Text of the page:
asked. "Go home and help Ellen with wedding arrangements or
Caleb and Ellen had met on a job and gotten engaged about
six minutes later. He pretty much lived over at her place
now, and he'd become more of a father to her son, Henry,
than the two–year–old's real father ever had.
"God, no. She won't let me near any of the wedding stuff.
But I did tell Henry I'd take him to the hardware store."
"So why aren't you doing that?"
Katie spotted an exit and swerved toward it, weaving
nimbly through three lanes of traffic. The gas tank was
"I've got payroll to figure out first."
She caught herself right before the words left her mouth.
I can do that when I get back.
It was the kind of thing a self–sacrificing doormat
would say, not a slick professional. A decade of
specializing in being a doormat had left her rumpled and
ground down, with boot prints on her forehead.
Time to stop jumping to the rescue.
"You should hire somebody else to do payroll, now that I
have a new job," she said instead.
At the end of the off ramp she turned—a little too
fast, perhaps, because she got distracted by the fact that
Sean was looking directly at her. Somehow he made looking
look like not–looking. As though he could see her, but
he couldn't be bothered to see her.
How was she supposed to concentrate on Caleb talking
about payroll when Sean was not–looking at her that way?
She didn't know what the guy's deal was. It seemed as if
he didn't approve of her—though what it was about her
he disliked, she had no idea. Her personality, her being on
the job, her existence?
Sean had been working for her brother since the summer,
and in that time he and Caleb had grown thick as thieves. He
spent hours every week in Caleb's office, a solid panel of
pine muffling the mingled sound of their voices as they bent
their heads over some obscure security challenge and Katie
tried to get her work done at the reception desk a few feet
Then he would come out, fix her with that blue stare, nod
like a robot, and leave.
She'd tried being nice to him, reminding him they'd gone
to high school together and sat by each other in Algebra II
and Trig. She'd tried ignoring him. She'd tried glaring at
him and even, one embarrassing day, flirting with him.
Nothing made a difference.
He didn't speak to her. Not at all, not ever, not under
any circumstances. It was extremely weird, and it drove her
Caleb was way too casual about it.
Don't send me to Louisville with him, she'd begged. He
No, he doesn't, Caleb had said. I'm positive he doesn't
hate you. You two just need to work it out between you.
She didn't know how to work it out, but she refused to
let Sean get to her. This job was the big chance she'd been
waiting for—her opportunity to get out of Camelot and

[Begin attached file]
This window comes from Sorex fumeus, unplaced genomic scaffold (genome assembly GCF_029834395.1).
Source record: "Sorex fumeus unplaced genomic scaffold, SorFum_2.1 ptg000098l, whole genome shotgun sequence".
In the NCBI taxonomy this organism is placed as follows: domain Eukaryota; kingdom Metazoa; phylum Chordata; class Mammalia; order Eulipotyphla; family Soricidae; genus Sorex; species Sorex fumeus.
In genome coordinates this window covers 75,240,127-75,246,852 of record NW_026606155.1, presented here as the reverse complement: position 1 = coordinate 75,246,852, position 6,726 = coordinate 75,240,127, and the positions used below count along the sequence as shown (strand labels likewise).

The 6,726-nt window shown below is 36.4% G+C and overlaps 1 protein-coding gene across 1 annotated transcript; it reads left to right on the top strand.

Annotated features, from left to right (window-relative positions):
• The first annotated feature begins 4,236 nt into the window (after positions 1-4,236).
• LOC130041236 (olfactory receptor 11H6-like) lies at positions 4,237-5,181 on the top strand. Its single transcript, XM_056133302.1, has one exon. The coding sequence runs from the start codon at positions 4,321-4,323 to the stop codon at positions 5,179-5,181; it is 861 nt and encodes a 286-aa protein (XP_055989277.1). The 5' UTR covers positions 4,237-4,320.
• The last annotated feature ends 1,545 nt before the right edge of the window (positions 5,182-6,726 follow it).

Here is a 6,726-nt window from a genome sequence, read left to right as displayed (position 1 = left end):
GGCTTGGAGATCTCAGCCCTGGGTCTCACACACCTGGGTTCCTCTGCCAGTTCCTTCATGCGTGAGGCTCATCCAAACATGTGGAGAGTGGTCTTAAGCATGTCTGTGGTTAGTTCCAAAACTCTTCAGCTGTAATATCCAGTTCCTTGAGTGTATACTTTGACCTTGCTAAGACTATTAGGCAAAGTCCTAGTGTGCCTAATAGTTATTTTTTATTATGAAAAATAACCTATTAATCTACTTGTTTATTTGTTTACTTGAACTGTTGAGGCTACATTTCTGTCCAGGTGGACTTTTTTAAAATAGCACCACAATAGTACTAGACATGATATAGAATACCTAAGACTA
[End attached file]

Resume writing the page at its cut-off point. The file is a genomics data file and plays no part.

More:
see new places, rub elbows with interesting people, become
somebody independent of Levi and Caleb. Her own somebody.
Judah Pratt saw her potential. The
singer–songwriter had asked for her specifically. And
okay, yes, maybe Judah's interest in her was largely carnal,
but an opportunity was an opportunity. She'd only been in
his Chicago apartment for half an hour when it arrived: he'd
announced that he would hire Camelot Security, but only if
he could have Katie.
He'd said it just like that, too. Only if I can have
Katie. A week later, the memory retained the power to send
shivers skittering up her spine.
Or it usually did. It was a little hard to get swept up
in her Judah fantasies with Sean sitting next to her,
emanating stony disapproval of . . . something. Her being
assigned to work with him. The way she breathed. Her boots.
"Katie?" Caleb interrupted her reverie.
"Are you even listening to me?"
"Sure." She rewound her brain, hoping to locate some
phantom memory of what he'd said when she wasn't paying
attention. Nada. "What did you say?"
"When did you stop listening?"
"Never mind. The upshot is, you've still got your old job
when you come back."
"Yeah, but after I completely blow your socks off, you'll
need someone else to do my old job."
"Please don't try to blow my socks off. Be safe."
"Right, right." She turned into the gas station. "I've
got to go."
"One last thing."
"I want you to keep your distance from Pratt."
"No, I'm serious. Sean, I need your help here. Keep the
guy away from my sister. I don't trust him not to take
Katie pulled to a stop beside a pump, her blood boiling.
There was overprotective, and then there was stifling. She
loved Caleb and all, but she wasn't about to let him smother
her to death.
Sean had turned to look at her. He had the most
astonishing eyes. Dark, dark blue, with thunderstorms in them.
She lifted her chin. "That isn't necessary," she told Caleb.
"I think it is."
"No, it isn't. If Judah wants to take advantage of me,
I'm all for it."
"Katie," Caleb said, a note of warning in his voice.
"Stop. You don't want to have this conversation any more
than I do, so just drop it, okay?"
Sean got out of the car. Katie watched him go, uneasy but
resolved. It was hard enough to defeat her own internal
censor. She didn't need two men dog–piling on to judge
her ability to make decisions about her own freaking sex life.
Not that she had a sex life.
"Believe me, I would love to drop it," Caleb said. "But I
don't think I can."
"Try. I'm a grown woman. I have condoms. I think I've got
this under control."
Sean tapped on the passenger–side window and
pointed toward the gas tank. Katie popped the fuel door for
him, and he swept one open palm in the direction of the